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George Brown College’s new chancellor is an immigrant success story


Noella Milne was recently named George Brown College’s new Chancellor and will play a key role celebrating student success, advocating for the college and engaging with the community.

Milne’s is the kind of success story the college envisions for many of its students.

Now an accomplished real estate lawyer, she came to Canada alone at 17 from Mumbai, India, working days and taking classes at night to earn a college diploma followed by a university degree. Her hard work would lead her to law school and ultimately senior partner at Borden, Ladner, Gervais (BLG). Throughout her career she has been a champion for youth and an active volunteer and mentor.

Milne has a 15-year connection with George Brown, serving consecutive terms on its Board of Governors from 2003-2009 and its Foundation Board from 2010 to 2018. She completed her term as Chair of the Foundation Board last year.

Her passion for George Brown College has found her leading a number of donations, including a scholarship in the name of her late sister, Lorna D’Souza, aimed at single mothers attending George Brown College.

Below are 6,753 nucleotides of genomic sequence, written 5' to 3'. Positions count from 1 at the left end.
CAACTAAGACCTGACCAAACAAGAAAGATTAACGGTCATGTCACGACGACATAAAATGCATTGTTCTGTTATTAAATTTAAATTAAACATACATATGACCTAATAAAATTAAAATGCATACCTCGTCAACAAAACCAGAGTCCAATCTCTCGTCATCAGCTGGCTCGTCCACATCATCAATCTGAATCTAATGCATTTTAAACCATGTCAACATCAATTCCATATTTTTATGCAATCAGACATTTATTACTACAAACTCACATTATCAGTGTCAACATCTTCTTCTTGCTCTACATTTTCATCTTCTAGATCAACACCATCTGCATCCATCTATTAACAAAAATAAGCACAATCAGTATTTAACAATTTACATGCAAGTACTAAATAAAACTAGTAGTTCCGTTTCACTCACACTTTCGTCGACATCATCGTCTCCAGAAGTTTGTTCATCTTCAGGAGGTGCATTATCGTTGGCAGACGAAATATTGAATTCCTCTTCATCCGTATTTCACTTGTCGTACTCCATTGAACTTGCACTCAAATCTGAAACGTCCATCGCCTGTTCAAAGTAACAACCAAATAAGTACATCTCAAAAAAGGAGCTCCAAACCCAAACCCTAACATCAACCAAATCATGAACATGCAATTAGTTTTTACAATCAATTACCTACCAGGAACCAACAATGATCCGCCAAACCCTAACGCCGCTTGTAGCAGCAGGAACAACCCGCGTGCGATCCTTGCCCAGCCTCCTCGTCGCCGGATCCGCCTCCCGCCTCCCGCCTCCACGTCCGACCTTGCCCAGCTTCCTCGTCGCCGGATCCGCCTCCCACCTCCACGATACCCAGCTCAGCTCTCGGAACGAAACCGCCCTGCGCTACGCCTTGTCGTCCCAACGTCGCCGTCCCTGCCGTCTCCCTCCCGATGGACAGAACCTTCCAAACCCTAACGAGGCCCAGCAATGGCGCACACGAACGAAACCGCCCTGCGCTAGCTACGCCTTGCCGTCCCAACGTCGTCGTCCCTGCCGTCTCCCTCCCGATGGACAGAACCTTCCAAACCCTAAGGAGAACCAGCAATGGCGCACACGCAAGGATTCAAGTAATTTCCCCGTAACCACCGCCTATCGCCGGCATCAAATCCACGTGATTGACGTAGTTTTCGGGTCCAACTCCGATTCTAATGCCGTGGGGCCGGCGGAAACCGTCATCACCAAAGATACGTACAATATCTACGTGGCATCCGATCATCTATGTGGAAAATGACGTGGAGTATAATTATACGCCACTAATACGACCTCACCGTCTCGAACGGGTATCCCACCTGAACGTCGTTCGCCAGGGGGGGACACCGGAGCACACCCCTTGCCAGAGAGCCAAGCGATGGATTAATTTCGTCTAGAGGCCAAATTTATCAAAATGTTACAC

Milne’s contribution to her adopted homeland has been acknowledged throughout her career. She has been appointed to the Order of Ontario, received the Queen’s Diamond Jubilee Medal and the RBC Top 25 Immigrant Award, recognizing inspirational immigrants who have achieved success and made a positive difference.

She has also been honoured by the Women’s Executive Network (WXN) as one of Canada’s Top 100 Most Powerful Women, is a recipient of the YWCA Women of Distinction award, received a Lifetime Achievement Award from the Children’s Aid Foundation and an Arbor Award from the University of Toronto.

As a volunteer, she is a member of the Order of Ontario Advisory Council, on the Advisory Board of the Children’s Aid Foundation, former President and Honorary Life Director of the Canadian Club, Immediate Past Chair of UNICEF Canada and a past member of the Board of Directors for St. Michael’s Hospital, the Children’s Aid Society of Toronto and the Ontario Science Centre, among others. She also continues to mentor young lawyers and women through WXN and the Children’s Aid Society.

“Perhaps the students will be able to see themselves in me,” she says.

“I’m looking forward to interacting with them as much as possible. When I walk through the campuses and feel the energy of the very diverse student body, I see the diversity of our wonderful city reflected in the faces of our students.” 

Posted: Jun 5, 2019

October 2019

Centennial College



Immigration Peel Canada



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